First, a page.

Fanning the CDI Flames
Companies are realizing, through the continued introduction of CRM and other operational solutions, that customer information is no longer a single flare, but rather multiple fires shooting across departments and desktops. Enterprises will need to adopt master data management (MDM) and customer data integration (CDI) solutions and their related best practices to fully leverage the endless line of customer-facing applications, said Jill Dyche, partner with Baseline Consulting and the keynote speaker at today's CDI Executive Summit in New York.
"Recent CRM projects have embraced the 'hurry up and deploy' rule of thumb and the results have been less than stellar," Dyche said. The result is a long-awaited customer dashboard that displays inaccurate information, and is the big reason for many of the failed multimillion dollar implementations from the late 1990s. "An accurate, integrated customer data mart that interacts with all applications is the key," she said.
MDM represents the umbrella under which all types of corporate data, such as product, customer, and accounting information huddle. CDI is a segment of MDM that focuses on integrating customer data into a single data mart that interacts with, pushes, and pulls data from any application, front-end or back, that requires customer information.
Dyche stressed that while many companies have learned the importance of keeping their data clean and housing it in a single repository, the best practices and technologies that will let customer-facing applications like CRM leverage it have only started to develop in the last year or two. Many companies have installed data warehouses, which Dyche admits is a step in the right direction, but they're limited in their ability to keep data clean and transfer it to and from multiple applications. "Data warehouses are the flower gardens and CDI solutions are the bees. Just like bees spreading all the pollen from flower to flower, CDI takes all the customer information and moves it around from application to application."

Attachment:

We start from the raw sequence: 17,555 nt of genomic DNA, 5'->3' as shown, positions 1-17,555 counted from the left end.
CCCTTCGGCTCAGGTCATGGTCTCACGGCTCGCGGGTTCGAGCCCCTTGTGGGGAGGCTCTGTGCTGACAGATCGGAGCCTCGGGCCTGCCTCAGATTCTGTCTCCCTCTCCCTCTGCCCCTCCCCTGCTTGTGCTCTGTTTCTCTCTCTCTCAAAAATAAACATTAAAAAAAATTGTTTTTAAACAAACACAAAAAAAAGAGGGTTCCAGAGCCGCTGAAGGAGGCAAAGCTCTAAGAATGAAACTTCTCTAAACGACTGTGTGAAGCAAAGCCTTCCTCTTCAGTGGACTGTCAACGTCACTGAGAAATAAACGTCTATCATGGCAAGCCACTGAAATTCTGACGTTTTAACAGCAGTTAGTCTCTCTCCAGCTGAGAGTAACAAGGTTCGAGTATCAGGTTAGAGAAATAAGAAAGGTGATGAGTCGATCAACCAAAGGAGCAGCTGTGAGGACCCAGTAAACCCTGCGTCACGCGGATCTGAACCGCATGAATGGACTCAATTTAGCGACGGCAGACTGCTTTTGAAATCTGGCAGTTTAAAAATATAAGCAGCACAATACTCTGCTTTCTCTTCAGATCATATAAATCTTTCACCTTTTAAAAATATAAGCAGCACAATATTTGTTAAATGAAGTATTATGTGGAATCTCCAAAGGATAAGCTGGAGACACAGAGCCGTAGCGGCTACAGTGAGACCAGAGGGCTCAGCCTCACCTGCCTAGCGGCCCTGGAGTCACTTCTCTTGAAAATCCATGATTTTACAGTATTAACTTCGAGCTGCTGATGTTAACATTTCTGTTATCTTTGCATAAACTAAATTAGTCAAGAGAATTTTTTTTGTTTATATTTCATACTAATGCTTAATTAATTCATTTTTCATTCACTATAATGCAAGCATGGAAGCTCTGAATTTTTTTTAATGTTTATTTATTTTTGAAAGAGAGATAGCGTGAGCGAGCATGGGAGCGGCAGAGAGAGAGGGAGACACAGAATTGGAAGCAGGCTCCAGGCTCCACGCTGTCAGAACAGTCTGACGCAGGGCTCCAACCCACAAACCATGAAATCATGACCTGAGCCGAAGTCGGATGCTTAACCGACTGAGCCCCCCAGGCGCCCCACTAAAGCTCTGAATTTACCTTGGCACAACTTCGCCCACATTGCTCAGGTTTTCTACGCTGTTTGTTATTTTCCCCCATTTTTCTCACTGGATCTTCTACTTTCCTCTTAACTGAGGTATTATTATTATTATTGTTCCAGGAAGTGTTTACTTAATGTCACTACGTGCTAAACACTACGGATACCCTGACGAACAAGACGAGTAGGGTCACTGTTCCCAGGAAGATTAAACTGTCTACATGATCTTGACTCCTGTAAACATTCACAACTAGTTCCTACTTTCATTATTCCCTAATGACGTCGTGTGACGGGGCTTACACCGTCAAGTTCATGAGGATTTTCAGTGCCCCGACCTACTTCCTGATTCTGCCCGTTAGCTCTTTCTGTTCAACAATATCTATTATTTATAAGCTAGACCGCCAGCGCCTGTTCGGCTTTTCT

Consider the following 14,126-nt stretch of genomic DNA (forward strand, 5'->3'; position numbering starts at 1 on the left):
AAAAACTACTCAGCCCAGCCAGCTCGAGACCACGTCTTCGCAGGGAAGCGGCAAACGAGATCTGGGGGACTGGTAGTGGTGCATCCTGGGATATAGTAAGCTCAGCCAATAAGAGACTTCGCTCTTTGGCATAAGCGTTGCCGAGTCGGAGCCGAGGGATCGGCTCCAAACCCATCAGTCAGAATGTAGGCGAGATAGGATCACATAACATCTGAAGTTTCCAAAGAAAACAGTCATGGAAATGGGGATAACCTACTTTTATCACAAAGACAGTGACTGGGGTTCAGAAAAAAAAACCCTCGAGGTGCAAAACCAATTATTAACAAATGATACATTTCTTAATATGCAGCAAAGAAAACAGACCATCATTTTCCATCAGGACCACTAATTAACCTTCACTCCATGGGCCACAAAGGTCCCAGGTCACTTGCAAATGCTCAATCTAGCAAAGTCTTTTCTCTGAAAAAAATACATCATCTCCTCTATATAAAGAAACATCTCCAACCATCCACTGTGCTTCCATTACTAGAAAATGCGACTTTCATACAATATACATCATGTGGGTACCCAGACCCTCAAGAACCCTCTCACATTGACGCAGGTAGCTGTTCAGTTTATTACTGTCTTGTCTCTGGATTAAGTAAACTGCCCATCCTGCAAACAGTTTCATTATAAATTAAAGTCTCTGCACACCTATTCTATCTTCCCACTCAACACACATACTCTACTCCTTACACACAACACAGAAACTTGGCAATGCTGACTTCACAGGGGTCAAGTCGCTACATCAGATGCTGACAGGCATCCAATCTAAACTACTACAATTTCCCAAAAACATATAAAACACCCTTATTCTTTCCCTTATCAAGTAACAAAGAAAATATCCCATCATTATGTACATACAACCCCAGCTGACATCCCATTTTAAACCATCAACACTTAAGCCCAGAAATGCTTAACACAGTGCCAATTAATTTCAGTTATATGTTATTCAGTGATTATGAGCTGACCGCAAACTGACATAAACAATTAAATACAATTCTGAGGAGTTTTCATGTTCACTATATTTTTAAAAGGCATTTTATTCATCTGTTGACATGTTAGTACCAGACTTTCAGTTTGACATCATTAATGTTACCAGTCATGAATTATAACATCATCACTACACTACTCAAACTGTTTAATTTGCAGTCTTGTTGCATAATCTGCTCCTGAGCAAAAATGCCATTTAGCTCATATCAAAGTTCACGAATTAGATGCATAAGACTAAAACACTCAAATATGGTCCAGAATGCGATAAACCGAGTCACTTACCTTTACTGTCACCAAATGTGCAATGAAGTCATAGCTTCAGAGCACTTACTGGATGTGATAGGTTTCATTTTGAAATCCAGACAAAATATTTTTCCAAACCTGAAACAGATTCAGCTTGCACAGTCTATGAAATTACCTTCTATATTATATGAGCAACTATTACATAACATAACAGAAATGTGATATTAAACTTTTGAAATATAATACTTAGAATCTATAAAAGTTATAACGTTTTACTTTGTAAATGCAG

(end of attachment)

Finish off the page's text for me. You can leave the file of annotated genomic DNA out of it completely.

Tony Fisher, president and general manager of DataFlux, also spoke at the summit, positing that more enterprises will eventually adopt the MDM and CDI models. Although these models weren't practical five years ago, Fisher said three developments within recent years have made the concept of MDM and CDI more appealing to corporations. First and foremost, improvements to data quality tools and best practices have made companies aware that data cleansing isn't a "one-time deal." As customer data moves through various applications, such as CRM, ERP, and supply chain management, the data decays. "The big advantage to CDI tools is data quality is already baked into the solution. It becomes an automated process," Fisher said.
The development of new service architectures, such as SOA and XML, allow applications to transfer data and "talk to one another like never before. It allows companies to define a standard format for data and will play a big role in the ongoing push towards CDI."
Last, enterprises are following new best practices called data models that force them to start the data integration process by defining the most important attributes of their customer base, then using CDI to map and export that data to the right applications. In the past, Fisher said, enterprises would start with the technology, then define their customer data. "With CDI, we're starting from the inside and working our way out."
Citing a recent IDC report, Fisher said that most enterprises have over 70 different applications and that for every $1 spent on purchasing them, $5 is spent on integrating them. The big ROI from CDI is that it lowers the cost of integration, while "dramatically improving the accuracy of dashboards and reports your operational applications are creating based off that info."
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